Third, I continue to worry about the chance for meaningful discourse about the relative merits of information retrieval systems. The presentation of vendors in the context of buzzwords does little to convince me of the merits of X1 or the credibility of Gartner Group. I suppose that is why there are blue chip consulting firms and mid tier (azure chip) consulting firms. One good point: Unlike IDC’s Dave Schubmehl, the report was not $3,500 available on Amazon with my name slapped on as the “author.”

Score one for Gartner’s merrie band.

Stephen E Arnold, April 9, 2015

Image Search Might Not Be Enough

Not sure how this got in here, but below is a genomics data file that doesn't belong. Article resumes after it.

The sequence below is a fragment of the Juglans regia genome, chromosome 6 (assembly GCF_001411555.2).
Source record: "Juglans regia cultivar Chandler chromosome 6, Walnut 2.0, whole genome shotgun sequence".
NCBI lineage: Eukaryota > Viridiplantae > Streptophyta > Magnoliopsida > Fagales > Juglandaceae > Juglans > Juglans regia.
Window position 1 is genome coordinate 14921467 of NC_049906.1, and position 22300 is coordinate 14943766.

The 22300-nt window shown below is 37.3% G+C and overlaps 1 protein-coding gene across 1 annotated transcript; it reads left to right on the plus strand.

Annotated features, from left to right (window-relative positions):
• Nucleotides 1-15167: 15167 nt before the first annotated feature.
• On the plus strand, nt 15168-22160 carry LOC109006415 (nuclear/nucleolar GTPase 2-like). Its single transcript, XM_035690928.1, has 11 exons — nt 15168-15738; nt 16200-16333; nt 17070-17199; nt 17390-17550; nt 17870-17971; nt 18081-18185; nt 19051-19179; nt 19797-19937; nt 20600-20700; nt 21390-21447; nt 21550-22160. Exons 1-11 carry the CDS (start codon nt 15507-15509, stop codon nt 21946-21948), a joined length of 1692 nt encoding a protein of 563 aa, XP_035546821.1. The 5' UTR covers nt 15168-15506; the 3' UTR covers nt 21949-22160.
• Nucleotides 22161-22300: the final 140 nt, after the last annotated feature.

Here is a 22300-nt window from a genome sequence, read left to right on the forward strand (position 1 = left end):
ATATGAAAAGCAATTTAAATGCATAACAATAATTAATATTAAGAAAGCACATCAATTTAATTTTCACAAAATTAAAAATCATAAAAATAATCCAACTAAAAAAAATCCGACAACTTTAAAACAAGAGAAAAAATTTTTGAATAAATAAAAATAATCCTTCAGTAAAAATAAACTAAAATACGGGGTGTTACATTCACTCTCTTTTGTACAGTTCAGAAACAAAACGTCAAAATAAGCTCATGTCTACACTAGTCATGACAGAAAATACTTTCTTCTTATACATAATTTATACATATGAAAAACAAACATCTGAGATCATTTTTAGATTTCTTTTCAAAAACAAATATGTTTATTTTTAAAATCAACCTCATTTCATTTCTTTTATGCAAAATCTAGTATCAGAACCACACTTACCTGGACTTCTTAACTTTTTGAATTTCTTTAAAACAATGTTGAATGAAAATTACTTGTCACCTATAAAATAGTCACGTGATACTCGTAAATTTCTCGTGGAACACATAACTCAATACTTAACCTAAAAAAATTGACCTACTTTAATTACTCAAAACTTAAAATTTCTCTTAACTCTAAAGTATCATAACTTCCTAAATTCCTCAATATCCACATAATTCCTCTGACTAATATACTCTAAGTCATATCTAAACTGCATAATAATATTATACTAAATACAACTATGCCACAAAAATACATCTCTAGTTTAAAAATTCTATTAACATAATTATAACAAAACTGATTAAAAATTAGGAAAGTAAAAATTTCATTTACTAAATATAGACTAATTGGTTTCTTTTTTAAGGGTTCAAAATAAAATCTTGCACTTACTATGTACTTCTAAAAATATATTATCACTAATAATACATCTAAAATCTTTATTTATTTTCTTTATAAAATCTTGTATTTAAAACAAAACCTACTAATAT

April 9, 2015

Did you know there is a Google of image search? No, it is not the image option on the actual Google search engine.  Rather it is Giphy aka the Google of GIFs (and a way to kill an hour) is stepping up into the world by buying other startups.  TechCrunch reports that, “Giphy’s First Acquisition, Nutmeg, Is A Big Step Towards Mobile.”

Giphy has been interested in expanding its mobile search offerings and they recently acquired Nutmeg, a mobile GIF messaging app that makes it easier to send those fun moving pictures in a text message.  Giphy founder Alex Chung and Nutmeg founder Julie Logan have discussed a partnership for the past year and after a recent $17 million round of funding by Giphy it felt like the right time.

“ ‘Nutmeg and Giphy share the same philosophy, but Julie brings a lot of expertise around what we’re doing from the mobile perspective, and that’s invaluable,’ said Chung. ‘The simplicity, the curation and the UX and the UI, drew us to Nutmeg.’ ”